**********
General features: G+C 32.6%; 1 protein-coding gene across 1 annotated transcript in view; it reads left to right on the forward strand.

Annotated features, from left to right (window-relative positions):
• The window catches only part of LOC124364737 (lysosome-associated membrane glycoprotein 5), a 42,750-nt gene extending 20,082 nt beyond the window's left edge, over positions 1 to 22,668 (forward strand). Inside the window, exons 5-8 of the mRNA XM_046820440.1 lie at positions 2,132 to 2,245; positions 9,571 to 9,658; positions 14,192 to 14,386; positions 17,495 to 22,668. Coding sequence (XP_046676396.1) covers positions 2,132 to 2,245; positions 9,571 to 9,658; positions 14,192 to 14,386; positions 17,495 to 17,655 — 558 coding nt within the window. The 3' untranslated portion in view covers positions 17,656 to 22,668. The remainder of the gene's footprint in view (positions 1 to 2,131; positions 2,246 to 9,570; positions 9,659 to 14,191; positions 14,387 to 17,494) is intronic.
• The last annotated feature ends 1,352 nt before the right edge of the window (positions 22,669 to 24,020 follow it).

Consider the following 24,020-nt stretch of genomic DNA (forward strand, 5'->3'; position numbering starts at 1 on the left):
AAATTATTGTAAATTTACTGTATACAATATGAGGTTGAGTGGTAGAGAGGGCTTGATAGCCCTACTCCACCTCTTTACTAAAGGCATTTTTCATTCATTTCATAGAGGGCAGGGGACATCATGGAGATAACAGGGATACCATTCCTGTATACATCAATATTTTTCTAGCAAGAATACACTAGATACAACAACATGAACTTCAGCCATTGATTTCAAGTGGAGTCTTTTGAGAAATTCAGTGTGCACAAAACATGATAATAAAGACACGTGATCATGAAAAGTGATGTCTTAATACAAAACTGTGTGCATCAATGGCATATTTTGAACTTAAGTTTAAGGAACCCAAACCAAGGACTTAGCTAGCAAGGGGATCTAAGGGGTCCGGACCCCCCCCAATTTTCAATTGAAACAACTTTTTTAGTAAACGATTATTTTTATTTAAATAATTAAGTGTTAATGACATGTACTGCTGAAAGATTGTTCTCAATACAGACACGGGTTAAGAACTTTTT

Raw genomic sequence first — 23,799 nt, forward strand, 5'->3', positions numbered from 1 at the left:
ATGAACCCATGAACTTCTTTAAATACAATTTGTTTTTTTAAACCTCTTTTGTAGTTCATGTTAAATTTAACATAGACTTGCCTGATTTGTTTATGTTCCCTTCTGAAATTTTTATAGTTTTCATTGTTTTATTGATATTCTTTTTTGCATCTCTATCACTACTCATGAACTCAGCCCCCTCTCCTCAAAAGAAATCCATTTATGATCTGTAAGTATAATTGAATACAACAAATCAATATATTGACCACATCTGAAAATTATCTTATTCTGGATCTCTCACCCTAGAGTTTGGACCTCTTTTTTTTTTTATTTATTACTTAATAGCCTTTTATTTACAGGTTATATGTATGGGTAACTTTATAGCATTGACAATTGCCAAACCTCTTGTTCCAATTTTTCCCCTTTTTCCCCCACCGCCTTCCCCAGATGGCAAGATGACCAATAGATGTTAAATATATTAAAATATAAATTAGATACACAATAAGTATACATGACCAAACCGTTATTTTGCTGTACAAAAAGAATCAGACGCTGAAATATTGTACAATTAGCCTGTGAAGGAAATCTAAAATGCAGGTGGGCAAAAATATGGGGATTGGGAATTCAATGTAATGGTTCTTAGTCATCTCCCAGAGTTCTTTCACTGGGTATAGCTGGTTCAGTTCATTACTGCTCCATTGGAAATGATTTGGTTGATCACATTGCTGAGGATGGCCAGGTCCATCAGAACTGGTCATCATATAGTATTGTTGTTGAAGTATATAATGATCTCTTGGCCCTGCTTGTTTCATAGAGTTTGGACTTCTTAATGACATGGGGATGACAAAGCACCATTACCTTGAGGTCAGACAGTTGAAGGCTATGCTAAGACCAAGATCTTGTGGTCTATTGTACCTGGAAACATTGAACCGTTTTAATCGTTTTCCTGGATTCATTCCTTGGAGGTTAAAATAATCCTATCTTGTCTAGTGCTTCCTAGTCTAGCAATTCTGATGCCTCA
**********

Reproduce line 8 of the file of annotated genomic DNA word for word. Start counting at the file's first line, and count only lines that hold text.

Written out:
ATGAACCCATGAACTTCTTTAAATACAATTTGTTTTTTTAAACCTCTTTTGTAGTTCATGTTAAATTTAACATAGACTTGCCTGATTTGTTTATGTTCCCTTCTGAAATTTTTATAGTTTTCATTGTTTTATTGATATTCTTTTTTGCATCTCTATCACTACTCATGAACTCAGCCCCCTCTCCTCAAAAGAAATCCATTTATGATCTGTAAGTATAATTGAATACAACAAATCAATATATTGACCACATCTGAAAATTATCTTATTCTGGATCTCTCACCCTAGAGTTTGGACCTCTTTTTTTTTTTATTTATTACTTAATAGCCTTTTATTTACAGGTTATATGTATGGGTAACTTTATAGCATTGACAATTGCCAAACCTCTTGTTCCAATTTTTCCCCTTTTTCCCCCACCGCCTTCCCCAGATGGCAAGATGACCAATAGATGTTAAATATATTAAAATATAAATTAGATACACAATAAGTATACATGACCAAACCGTTATTTTGCTGTACAAAAAGAATCAGACGCTGAAATATTGTACAATTAGCCTGTGAAGGAAATCTAAAATGCAGGTGGGCAAAAATATGGGGATTGGGAATTCAATGTAATGGTTCTTAGTCATCTCCCAGAGTTCTTTCACTGGGTATAGCTGGTTCAGTTCATTACTGCTCCATTGGAAATGATTTGGTTGATCACATTGCTGAGGATGGCCAGGTCCATCAGAACTGGTCATCATATAGTATTGTTGTTGAAGTATATAATGATCTCTTGGCCCTGCTTGTTTCATAGAGTTTGGACTTCTTAATGACATGGGGATGACAAAGCACCATTACCTTGAGGTCAGACAGTTGAAGGCTATGCTAAGACCAAGATCTTGTGGTCTATTGTACCTGGAAACATTGAACCGTTTTAATCGTTTTCCTGGATTCATTCCTTGGAGGTTAAAATAATCCTATCTTGTCTAGTGCTTCCTAGTCTAGCAATTCTGATGCCTCA